Chicago ruck march: Hundreds march to help prevent veteran suicide, honor military sacrifice

GLENCOE, Ill. (WLS) -- Despite the mud underfoot, veterans, family and friends marched by the dozen Friday on a 20-mile ruck from north suburban Glencoe to North Avenue Beach on Chicago's North Side.

The Chicago Veterans Ruck March is physically trying. It's more than three-fourths the distance of a marathon.

"It's supposed to be a hard, difficult event to complete," said Karen Hernandez, an organizer.

Yet, participants welcomed the challenge at the 6th annual event, because of the cause they were there to support. They're trying to raise awareness to help prevent military veteran suicide.

"Each mile counts for one veteran that commits suicide a day," said Hernandez, referencing a 2018 report from the U.S. Department of Veterans Affairs that found, on average, 20 veterans die by suicide each day.

"A piece of you changes when you come home. You're just not the same," said Scott Ouimet, who spent a year deployed in Baghdad.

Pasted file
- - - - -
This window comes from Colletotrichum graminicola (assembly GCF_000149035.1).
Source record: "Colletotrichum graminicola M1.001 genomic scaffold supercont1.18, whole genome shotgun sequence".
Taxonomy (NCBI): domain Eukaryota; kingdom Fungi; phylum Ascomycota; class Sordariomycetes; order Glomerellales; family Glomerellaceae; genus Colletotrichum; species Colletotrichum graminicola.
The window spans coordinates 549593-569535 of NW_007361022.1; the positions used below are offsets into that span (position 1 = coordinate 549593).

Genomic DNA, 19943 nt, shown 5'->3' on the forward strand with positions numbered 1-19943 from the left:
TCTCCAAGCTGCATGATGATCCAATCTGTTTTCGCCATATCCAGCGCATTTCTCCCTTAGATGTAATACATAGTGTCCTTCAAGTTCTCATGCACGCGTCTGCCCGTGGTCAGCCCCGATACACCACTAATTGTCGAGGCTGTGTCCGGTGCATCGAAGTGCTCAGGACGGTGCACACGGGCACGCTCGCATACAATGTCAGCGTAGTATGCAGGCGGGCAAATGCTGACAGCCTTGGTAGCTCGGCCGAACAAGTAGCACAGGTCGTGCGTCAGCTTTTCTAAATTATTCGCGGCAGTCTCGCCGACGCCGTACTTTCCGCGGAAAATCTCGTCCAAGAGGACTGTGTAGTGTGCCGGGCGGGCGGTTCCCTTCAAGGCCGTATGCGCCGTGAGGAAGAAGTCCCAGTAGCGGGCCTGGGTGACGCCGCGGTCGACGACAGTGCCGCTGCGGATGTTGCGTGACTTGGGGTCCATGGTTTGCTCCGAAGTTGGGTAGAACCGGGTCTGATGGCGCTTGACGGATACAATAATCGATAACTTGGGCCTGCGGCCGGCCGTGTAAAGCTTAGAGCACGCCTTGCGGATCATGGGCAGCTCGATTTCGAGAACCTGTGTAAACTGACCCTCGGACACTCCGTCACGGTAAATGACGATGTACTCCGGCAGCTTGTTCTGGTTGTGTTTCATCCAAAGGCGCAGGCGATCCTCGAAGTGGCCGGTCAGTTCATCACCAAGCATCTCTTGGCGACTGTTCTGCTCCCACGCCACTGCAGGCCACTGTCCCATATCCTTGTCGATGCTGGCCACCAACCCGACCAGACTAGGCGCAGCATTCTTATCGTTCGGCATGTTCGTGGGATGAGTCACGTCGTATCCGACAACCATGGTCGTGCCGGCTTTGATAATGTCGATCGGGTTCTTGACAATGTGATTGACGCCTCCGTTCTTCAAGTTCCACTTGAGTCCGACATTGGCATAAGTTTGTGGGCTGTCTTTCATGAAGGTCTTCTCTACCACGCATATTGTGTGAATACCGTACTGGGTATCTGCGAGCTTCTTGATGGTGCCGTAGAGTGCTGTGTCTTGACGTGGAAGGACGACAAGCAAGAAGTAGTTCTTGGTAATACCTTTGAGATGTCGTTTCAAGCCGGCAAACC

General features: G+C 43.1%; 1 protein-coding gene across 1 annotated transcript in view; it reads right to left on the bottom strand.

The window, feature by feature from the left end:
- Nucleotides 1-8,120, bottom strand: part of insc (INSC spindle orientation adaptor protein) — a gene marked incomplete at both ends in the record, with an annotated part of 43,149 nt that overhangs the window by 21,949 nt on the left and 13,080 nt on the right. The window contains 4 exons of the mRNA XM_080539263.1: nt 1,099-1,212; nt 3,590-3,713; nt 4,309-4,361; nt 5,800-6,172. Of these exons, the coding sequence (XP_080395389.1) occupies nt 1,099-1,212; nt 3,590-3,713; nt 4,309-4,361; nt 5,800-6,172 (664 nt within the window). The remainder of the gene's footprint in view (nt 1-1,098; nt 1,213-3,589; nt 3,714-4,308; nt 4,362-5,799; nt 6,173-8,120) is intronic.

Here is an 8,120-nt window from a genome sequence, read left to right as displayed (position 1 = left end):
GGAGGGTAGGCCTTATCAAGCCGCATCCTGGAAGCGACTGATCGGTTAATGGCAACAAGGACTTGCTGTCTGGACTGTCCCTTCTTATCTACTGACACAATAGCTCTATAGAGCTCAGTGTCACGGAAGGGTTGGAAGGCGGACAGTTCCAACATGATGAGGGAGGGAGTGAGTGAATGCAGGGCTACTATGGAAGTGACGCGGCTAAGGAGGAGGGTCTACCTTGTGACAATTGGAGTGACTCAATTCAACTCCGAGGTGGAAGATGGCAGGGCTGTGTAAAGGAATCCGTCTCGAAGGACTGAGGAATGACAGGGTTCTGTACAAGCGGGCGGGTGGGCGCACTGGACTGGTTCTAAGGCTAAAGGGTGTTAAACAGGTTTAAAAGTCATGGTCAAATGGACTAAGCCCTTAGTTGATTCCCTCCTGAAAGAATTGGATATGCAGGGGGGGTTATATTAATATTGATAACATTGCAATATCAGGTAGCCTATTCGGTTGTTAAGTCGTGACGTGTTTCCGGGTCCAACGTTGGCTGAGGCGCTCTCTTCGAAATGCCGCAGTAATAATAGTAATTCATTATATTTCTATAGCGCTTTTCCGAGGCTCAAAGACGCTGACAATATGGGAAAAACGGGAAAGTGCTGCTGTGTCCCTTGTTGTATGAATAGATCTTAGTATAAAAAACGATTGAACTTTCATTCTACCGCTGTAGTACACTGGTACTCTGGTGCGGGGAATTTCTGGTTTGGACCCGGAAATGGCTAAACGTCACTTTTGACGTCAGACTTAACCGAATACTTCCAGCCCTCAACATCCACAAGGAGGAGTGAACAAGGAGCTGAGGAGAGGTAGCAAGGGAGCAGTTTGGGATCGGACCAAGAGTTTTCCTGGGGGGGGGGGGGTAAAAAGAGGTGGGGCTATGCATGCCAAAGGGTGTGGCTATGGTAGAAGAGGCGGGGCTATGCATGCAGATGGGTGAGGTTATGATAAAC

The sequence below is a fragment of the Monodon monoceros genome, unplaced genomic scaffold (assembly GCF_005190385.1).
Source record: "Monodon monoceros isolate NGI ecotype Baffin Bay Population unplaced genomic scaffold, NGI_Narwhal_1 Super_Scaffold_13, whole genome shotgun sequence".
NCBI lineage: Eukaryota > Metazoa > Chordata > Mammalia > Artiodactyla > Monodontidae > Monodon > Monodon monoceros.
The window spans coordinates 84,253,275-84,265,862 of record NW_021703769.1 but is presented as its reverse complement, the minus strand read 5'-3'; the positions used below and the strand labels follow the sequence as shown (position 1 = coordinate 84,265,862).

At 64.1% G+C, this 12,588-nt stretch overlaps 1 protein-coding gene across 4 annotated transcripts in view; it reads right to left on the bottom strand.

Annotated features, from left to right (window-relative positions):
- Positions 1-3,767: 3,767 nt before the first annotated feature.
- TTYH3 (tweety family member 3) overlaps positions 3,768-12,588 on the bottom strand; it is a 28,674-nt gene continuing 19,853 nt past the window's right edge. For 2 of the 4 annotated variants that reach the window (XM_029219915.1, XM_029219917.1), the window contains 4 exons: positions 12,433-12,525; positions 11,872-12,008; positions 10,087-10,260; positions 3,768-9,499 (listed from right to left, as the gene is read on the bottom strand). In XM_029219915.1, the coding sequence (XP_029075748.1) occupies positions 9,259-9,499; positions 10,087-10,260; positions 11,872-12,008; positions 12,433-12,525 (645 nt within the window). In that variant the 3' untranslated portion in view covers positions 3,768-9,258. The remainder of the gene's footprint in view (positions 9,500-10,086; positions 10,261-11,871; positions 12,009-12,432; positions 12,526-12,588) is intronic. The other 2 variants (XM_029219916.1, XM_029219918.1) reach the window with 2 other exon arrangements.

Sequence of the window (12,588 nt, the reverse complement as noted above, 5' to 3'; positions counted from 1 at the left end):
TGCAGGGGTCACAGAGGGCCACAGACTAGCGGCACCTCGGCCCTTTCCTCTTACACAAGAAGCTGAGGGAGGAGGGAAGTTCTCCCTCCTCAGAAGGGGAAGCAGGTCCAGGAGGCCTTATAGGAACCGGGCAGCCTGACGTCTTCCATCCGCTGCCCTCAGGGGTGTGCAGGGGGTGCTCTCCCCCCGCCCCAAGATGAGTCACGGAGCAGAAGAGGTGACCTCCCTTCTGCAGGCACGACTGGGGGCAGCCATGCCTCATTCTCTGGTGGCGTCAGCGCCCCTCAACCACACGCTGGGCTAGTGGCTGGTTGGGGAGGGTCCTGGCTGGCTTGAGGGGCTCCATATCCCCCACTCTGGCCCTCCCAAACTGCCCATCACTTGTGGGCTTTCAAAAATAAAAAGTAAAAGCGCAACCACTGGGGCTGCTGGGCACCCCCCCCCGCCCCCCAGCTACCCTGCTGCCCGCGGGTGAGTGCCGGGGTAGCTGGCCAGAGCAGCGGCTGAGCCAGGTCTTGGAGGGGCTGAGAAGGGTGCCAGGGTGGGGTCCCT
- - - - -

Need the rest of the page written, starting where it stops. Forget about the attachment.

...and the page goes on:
Ouimet continues to serve in the Illinois Army National Guard. Throughout his career, he's enjoyed the camraderie, but has also seen fellow veterans struggle.

"I lost a couple friends, real dear friends of mine, to suicide," Ouimet said.

Their memory brought Ouimet and hundreds more, including veterans and ROTC members, to Henry J. Kalk Park in Glencoe.

The "Star Spangled Banner" and "Taps" were played during a ceremony at the park Friday morning. During those powerful moments, with the Stars and Stripes waving overhead, many stood at attention, saluting the American Flag.

It seemed every branch of the military and several generations of veterans joined the event.

For some participants, the march is about more than just suicide prevention. It honors sacrifices made on the battle field and reminds our communities of the struggles that follow veterans home, like post-traumatic stress disorder. The march also sheds light on the challenges homeless veterans face.

"They're hungry today. They're hungry tomorrow," said Michael Pedroza, founder of Homeless Veterans in America Relief Foundation.

Hernandez encouraged people to take some time to honor these Americans on Memorial Day.

"Although a lot of people use it as a time to cook out, it should also be used as a time to remember. At least visit a cemetery - do something for a veteran, for a veteran family," Hernandez said.

This holiday is chance to pay respect to the men and women who lose their lives each day, so you can flourish in yours.
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